Personal resilience: Investing in individuals

  • Published
  • By Lyne Hunter
  • Air Force District of Washington Logistics & Installations
In January 2012, the Air Force provided Air Force District of Washington staff members with an opportunity to explore resilience during Wingman Day.

Everyone knows that the business of the Air Force is to implement policy, execute programs, and support the war fighting mission. Yet, we spent an entire day as an AFDW Logistics, Installation and Mission Support (A4/7) family, enjoying a playful environment which supported personal growth and development. To some people working in the federal government, this may seem weird and unusual.

The Air Force has found our capability to perform the work we are paid to do depends on our capability to integrate all the demands in our lives with our work.
I applaud the Air Force for understanding that life is full of stress, at home and at work; and that physical and emotional development can affect us and the people we work with in numerous, sometimes unnoticed ways.

I have more than 16 years of federal experience with the Department of Veterans Affairs. The personal and emotional support I received there was considerably different, and less, than what I have experienced while working for the Air Force.

The Air Force offers many ways in which we can grow and develop as people, both inside and outside of work responsibilities. Specifically, Air Force civilians may participate in volunteer opportunities, use base recreational facilities, attend support groups and counseling sessions, and receive extensive training in various career fields. 

The Air Force community is actually very small, and we can expect to work with folks in our extended families again; so we are encouraged to build relationships transcending normal workplace activities.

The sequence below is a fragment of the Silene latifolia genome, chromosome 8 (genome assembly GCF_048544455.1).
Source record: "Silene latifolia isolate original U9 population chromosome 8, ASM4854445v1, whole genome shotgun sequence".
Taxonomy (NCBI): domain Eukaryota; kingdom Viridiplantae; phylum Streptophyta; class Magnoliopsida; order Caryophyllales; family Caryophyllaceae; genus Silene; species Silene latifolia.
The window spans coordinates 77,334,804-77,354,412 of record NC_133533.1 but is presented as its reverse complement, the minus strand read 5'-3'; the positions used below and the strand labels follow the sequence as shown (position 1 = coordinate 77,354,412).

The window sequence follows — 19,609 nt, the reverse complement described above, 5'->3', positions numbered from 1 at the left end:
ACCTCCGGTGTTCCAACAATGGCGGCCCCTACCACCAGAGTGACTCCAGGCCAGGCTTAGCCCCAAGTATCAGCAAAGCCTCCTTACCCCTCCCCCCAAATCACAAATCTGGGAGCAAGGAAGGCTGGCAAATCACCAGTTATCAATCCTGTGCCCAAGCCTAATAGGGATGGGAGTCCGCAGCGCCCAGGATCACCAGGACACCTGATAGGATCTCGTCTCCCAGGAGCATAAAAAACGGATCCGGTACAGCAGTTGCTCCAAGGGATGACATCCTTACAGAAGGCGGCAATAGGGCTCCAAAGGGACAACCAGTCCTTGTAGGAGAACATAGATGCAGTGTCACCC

I have almost 20 years invested in the Air Force as a civilian, and the Air Force has that same investment in me. As we mature in age and overall experience, we bring additional confidence and skill to our work. That is the payoff for the Air Force. Our personal payoff comes as our workplace becomes an extension of our family for many of our needs.

Earlier this year, I experienced one of life's greatest challenges- losing a loved one. My husband of almost 50 years had surgery, spent three months in various hospitals, and unexpectedly died. I am blessed that I have a nuclear family to support and nurture me in my grief, and double-blessed that my investment in church and Air Force communities resulted in an outpouring of love and support from them that strengthened me through the loss, sadness and stress. I am bouncing back and able to perform my work now at a professional level because my various families supported me through the darkest days.

Thank you Air Force, and thank you friends and colleagues in A4/7.

I believe personal resilience in or out of the workplace is a community work-in-progress, not an individual endeavor. Like many things in life, we get out of it what we put into it. Taking advantage of the opportunities the Air Force offers to grow and develop is well worth our effort, even if sometimes it seems like play rather than work.